Device Fabrication

Fabrication of asymmetric CoS//AC supercapacitor device

Carbon felt was used as current collector for the fabrication of asymmetric supercapacitors. 80 wt% of prepared CoS material, 15 wt% of acetylene black and 5 wt% of polyvinylidene fluoride (PVDF) binder were mixed together with N-Methyl-2-pyrrolidone (NMP) as solvent and ground for 1 hour using agate mortar. Then, the mixed paste was coated on current collector employing the doctor blade technique. After air drying at 80 °C for 2 hours the mass loading of positive electrode material was measured to be 3.2 mg. In the same way, activated carbon (AC) was loaded in another carbon felt as negative electrode material. For charge balance, the mass loaded in negative electrode should be optimized. Finally, the cellulose paper was dipped in prepared 6 M KOH solution and sandwiched between the positive and negative electrodes for the fabrication of asymmetric supercapacitor device.

Fabrication of DSSCs

Fluorinated tin oxide (FTO) glass substrates with dimensions of 15 × 15 mm2 were taken. For photoanode application, active area of 4 × 4 mm2 was defined by masking the FTO substrate using scotch tape. Then, TiO2 paste (P25-Degussa) was coated on FTO glass substrate using doctor blade technique and annealed at 450 °C to remove the binder. Later, the prepared TiO2 coated (thickness ranging from 23–25 μm) FTO was sensitized in 0.3 mM of ethanolic N719 dye solution for 12 hours. And for the counter electrode, the hierarchical CoS was directly grown on the FTO substrate while preparing the sample in autoclave reactor with the thickness ranging of 26.46 μm (Fig. S1 of Supplementary Information). Finally, dye-sensitized solar cell was fabricated using prepared TiO2 based photoanode and CoS based counter electrode by injecting LiI electrolyte in between them.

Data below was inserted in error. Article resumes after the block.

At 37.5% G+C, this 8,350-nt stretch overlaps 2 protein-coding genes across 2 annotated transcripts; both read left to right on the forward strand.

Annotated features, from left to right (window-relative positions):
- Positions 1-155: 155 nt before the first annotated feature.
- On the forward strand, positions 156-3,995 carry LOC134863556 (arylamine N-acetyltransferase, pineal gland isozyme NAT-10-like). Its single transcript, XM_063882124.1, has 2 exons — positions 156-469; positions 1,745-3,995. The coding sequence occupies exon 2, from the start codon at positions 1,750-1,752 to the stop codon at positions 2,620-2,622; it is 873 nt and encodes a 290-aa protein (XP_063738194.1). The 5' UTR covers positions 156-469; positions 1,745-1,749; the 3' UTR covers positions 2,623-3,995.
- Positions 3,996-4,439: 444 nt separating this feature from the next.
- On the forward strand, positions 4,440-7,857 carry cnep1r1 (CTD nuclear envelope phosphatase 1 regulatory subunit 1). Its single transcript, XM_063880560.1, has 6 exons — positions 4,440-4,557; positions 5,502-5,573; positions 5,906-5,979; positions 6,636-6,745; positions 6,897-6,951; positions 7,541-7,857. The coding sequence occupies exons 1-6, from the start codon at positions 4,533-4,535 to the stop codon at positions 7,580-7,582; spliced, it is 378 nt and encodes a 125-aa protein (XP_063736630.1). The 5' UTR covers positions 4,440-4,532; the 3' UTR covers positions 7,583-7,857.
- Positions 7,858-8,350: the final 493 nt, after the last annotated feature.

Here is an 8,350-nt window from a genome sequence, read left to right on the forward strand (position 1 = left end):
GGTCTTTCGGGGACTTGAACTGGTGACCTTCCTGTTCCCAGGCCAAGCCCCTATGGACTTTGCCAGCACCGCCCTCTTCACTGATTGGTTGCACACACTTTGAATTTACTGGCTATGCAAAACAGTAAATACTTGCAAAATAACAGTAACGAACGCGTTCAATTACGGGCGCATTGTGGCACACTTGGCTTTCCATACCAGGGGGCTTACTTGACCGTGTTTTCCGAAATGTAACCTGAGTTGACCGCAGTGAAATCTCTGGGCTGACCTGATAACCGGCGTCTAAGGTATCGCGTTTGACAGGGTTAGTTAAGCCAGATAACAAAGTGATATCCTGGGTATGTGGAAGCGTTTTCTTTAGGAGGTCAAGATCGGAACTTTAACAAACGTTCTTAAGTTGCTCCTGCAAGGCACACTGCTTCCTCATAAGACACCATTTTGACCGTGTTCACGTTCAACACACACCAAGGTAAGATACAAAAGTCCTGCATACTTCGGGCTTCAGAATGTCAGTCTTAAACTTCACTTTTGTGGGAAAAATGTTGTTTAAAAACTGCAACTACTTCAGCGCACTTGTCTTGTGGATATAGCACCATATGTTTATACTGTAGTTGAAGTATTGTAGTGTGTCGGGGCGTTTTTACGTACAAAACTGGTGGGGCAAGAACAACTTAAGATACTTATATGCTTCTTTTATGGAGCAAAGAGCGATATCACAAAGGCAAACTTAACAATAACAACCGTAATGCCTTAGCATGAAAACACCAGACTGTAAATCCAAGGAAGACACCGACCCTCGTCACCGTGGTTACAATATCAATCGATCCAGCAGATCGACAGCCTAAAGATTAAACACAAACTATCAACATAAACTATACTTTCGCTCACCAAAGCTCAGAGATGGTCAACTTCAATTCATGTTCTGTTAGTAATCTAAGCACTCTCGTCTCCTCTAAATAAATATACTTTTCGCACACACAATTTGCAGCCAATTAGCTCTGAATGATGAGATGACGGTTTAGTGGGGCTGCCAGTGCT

Data Availability

All data generated or analyzed during this study are included in this published article (and its Supplementary Information Files).


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The authors KA and AP thank DST-SERB, India for the financial support through National Post-Doctoral Fellowship (N-PDF) [File No: PDF/2016/003878; Dt: 23-06-2017], UGC-BSR Mid-Career Award Grant (F.19-200/2017), UGC-India and also thank DST, India for providing instrumentation facility at Department of Chemistry, Anna University, Chennai, India through DST-FIST. Also, we thank Dr. J. Senthilselvan, Assistant Professor, Department of Nuclear Physics, University of Madras, Chennai for film thickness measurement and photoconductivity studies. Further, we thank Mr. K. C. Dharani Balaji, Project Associate, Chemical Engineering Department, IIT-Madras for repeated HRSEM analysis. Finally, I thank Dr. G. Boopathi, Mr. N. S. Palani and Mr. G. G. Karthikeyan for their support and discussion in my research work. The authors SA and MS thank DST-PURSE and RUSA, India for the financial support.

Author information




K.A.K. and A.P. designed the work and carried out all the experiments on materials synthesis and characterization towards the application of supercapacitors and DSSC. Also, the authors made effort to fabricate 3 and 2-electrode device configuration and produced the acceptable results by electrochemical studies. M.S. and S.A. have done the magnetic measurements using PPMS and wrote the magnetic response of the prepared CoS both in room temperature and low temperature.

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Correspondence to A Pandurangan.

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Effect of Bi-functional Hierarchical Flower-like CoS Nanostructure on its Interfacial Charge Transport Kinetics, Magnetic and Electrochemical Behaviors for Supercapacitor and DSSC Applications

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Ashok Kumar, K., Pandurangan, A., Arumugam, S. et al. Effect of Bi-functional Hierarchical Flower-like CoS Nanostructure on its Interfacial Charge Transport Kinetics, Magnetic and Electrochemical Behaviors for Supercapacitor and DSSC Applications. Sci Rep 9, 1228 (2019).